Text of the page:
Enabling transportation information, an invitation

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This is an invitation.

We’re working on drafting the first Transportation Information Infrastructure Enabling Plan for the Seattle Department of Transportation (SDOT). We’d like you to come along on our journey as we draft it.

We’re inviting you to engage us. Ask us questions. Help us to sharpen our ideas.

We’re drafting an Enabling Plan because we know that urban transportation has been upended by information. We have more ways to get around our cities because real-time transportation information—information about the location of vehicles, about the state of traffic, about the schedule of buses or trains, etc.— is readily available through our phones and other devices. Transportation information enables people who use the transportation network and also enables a myriad of new products, new services and new companies. It is enabling a new market (or markets) and a new ecosystem.

As a municipal department of transportation, we are responsible for making sure that city’s transportation network is accessible, convenient, sustainable and equitable. We are responsible for maintaining the city’s physical infrastructure (roads, bridges, sidewalks, etc.) and for managing the movement of people, vehicles and services (street closures, permitted events, traffic lights and service routes, etc.) on our city’s right-of-way.

We need an Enabling Plan because we want make sure the emerging market and ecosystem is also more accessible, more convenient, more sustainable and more equitable.

We need an Enabling Plan because, while we have plans for pedestrian infrastructure, for bikes, for transit and for freight, we don’t have a plan for information. Yet.

We need an Enabling Plan because, as we said, information is now driving (no pun intended) all the changes in the way we use transportation. We need one because information will help pedestrians, people on bikes, people on transit, and products and goods to get around our city.

We need an information infrastructure enabling plan because we publish a lot of open data and we need to make sure that the information we publish is not only trustworthy but is also information that others can build upon. Our information needs to be infrastructural. The information we publish and the information other services collect and provide should also respect and protect personal privacy and should not be used for unauthorized surveillance.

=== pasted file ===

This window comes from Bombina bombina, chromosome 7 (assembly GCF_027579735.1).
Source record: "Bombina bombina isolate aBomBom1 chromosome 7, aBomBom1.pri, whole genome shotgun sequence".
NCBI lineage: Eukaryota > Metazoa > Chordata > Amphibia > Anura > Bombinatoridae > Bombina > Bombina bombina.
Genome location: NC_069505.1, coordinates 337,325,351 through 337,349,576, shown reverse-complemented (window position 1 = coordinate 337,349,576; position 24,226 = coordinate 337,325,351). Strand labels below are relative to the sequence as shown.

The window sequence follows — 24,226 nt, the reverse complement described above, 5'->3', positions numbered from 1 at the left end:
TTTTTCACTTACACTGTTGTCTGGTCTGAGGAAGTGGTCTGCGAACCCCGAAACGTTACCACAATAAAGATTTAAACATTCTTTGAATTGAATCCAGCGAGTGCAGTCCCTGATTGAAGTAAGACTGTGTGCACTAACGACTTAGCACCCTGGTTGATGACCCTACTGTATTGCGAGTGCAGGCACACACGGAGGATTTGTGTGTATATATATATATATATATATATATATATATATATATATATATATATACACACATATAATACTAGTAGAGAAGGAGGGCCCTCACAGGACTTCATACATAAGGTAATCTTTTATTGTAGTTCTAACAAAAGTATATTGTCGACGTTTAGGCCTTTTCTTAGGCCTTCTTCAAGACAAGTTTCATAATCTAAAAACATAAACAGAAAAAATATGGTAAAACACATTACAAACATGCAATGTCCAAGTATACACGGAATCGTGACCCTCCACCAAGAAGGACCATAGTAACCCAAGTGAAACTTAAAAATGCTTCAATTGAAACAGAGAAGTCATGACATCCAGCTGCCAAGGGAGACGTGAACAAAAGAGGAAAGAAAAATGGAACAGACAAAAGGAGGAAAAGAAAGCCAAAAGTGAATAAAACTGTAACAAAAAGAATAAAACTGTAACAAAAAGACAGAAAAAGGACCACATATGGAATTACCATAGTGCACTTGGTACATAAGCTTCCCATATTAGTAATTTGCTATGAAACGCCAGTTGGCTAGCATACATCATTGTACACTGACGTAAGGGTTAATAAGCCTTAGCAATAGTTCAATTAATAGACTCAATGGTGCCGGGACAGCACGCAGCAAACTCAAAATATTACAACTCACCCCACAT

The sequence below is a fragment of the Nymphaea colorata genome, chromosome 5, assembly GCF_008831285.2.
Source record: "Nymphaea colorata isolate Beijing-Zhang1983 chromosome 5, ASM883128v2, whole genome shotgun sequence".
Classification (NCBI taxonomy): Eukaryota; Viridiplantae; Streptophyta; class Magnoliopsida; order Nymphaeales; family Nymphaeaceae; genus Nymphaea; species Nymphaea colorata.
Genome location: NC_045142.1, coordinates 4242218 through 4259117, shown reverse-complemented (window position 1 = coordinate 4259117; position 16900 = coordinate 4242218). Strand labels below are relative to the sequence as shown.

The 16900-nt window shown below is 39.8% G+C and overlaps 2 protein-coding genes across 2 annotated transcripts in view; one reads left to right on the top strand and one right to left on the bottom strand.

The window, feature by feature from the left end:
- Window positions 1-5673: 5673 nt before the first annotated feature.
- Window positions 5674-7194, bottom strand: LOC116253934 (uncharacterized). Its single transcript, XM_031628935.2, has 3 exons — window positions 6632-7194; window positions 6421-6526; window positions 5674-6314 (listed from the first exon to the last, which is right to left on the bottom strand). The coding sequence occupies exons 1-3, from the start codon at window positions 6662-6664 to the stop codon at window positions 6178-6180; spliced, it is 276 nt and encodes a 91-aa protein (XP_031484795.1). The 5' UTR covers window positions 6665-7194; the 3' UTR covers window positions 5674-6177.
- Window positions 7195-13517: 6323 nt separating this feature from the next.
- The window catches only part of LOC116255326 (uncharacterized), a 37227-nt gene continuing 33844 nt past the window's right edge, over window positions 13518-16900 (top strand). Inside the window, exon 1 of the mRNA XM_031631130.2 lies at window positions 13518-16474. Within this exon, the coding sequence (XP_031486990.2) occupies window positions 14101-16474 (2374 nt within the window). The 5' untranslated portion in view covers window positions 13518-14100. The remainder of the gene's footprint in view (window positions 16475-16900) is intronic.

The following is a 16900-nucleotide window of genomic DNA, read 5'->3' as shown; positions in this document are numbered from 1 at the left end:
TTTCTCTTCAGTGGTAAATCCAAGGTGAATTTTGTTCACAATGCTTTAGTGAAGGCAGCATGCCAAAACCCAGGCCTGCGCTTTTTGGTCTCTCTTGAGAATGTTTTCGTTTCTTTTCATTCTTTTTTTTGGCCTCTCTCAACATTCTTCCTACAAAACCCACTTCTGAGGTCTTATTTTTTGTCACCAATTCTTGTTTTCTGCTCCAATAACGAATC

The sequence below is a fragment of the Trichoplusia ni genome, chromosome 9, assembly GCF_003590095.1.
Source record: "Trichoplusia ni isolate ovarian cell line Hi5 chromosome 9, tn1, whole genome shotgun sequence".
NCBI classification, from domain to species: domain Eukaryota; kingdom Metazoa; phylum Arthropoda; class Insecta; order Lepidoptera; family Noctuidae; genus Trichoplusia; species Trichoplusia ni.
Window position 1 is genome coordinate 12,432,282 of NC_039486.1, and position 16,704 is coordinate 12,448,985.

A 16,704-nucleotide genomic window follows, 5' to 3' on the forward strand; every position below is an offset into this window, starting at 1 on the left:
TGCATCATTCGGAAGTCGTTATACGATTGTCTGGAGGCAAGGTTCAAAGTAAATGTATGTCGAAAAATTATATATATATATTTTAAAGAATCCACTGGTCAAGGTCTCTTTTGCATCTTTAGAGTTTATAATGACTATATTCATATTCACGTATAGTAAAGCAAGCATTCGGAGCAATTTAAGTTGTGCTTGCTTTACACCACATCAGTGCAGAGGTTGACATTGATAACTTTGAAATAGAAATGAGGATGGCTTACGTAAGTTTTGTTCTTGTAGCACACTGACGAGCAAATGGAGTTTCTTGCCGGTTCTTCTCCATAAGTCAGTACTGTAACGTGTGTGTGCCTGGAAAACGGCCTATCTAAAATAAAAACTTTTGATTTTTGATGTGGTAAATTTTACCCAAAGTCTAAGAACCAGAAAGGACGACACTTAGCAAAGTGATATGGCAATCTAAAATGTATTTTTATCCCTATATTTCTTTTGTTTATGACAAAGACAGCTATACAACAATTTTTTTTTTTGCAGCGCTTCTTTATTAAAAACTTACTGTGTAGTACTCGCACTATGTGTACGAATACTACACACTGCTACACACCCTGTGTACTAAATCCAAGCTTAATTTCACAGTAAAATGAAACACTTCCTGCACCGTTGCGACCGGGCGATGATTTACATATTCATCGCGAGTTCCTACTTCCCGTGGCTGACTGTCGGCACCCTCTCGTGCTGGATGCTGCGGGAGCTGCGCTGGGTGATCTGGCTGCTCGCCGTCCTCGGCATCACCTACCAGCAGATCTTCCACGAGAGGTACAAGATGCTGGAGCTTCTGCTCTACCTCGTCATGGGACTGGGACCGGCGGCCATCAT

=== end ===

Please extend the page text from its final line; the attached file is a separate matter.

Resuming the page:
The Enabling Plan will be about how we use and manage information and is not necessarily about how we choose or deploy technology. (We also need to learn to manage information as an asset, not just as record-keeping. More about that next time.)

Our hope is that our Enabling Plan will help us to better manage our own information, as well as the information that comes from existing and emerging service providers and from new (and still to come) sensors and information providers. We hope it helps us to identify the skills and capacities we will need and it gives us the framework to engage the emerging market and ecosystem. We hope it will help us to prepare for the coming disruptions, technological or otherwise.

We want the Enabling Plan to help us conceptualize information infrastructure and (structure information flows and information regimes) that:

  1. make our city safer;
  2. give people dignified, equitable, more reliable, and easy-to-use transportation options (including opting not to travel);
  3. make our city more vibrant by enabling public life and encouraging more social and economic activity on our streets and sidewalks; and,
  4. contribute to a more affordable city by providing equitable, affordable and high-quality transportation options.

We will use it to identify gaps and to set strategies. We will use it to draw up a set of policies, projects and performance metrics that we can act on.

We will be guided by the principles we set out in Seattle’s New Mobility Playbook: We will put people and safety first. We will design for customer dignity and happiness. We will strive to advance racial equity and social justice; to eradicate institutionalized racism. We want to forge a clean mobility future to fight climate change and protect the environment for future generations. And, we will build an even playing field that favors no one and which corrects and mitigates inequities.

Follow this space and join us in conversation as we draft our Enabling Plan.

(I’m Benjie de la Peña, and I serve as the Chief of Strategy and Innovation for the Seattle Department of Transportation and I’m part of the SDOT team working on the Enabling Plan. My teammates include: Sam Marshall, Information Infrastructure Lead; Alex Hagenah, Data Librarian; and, Mary Alyce Eugene, Data Warehousing and Analytics Developer. Colleen Hunter is our Scrum Master and Agile Coach. Our intern, Justin Byun, is helping us out. We’re working with our New Mobility Team and the Seattle IT Department. We hope to deliver a working draft of the plan by the end of March, 2019.)

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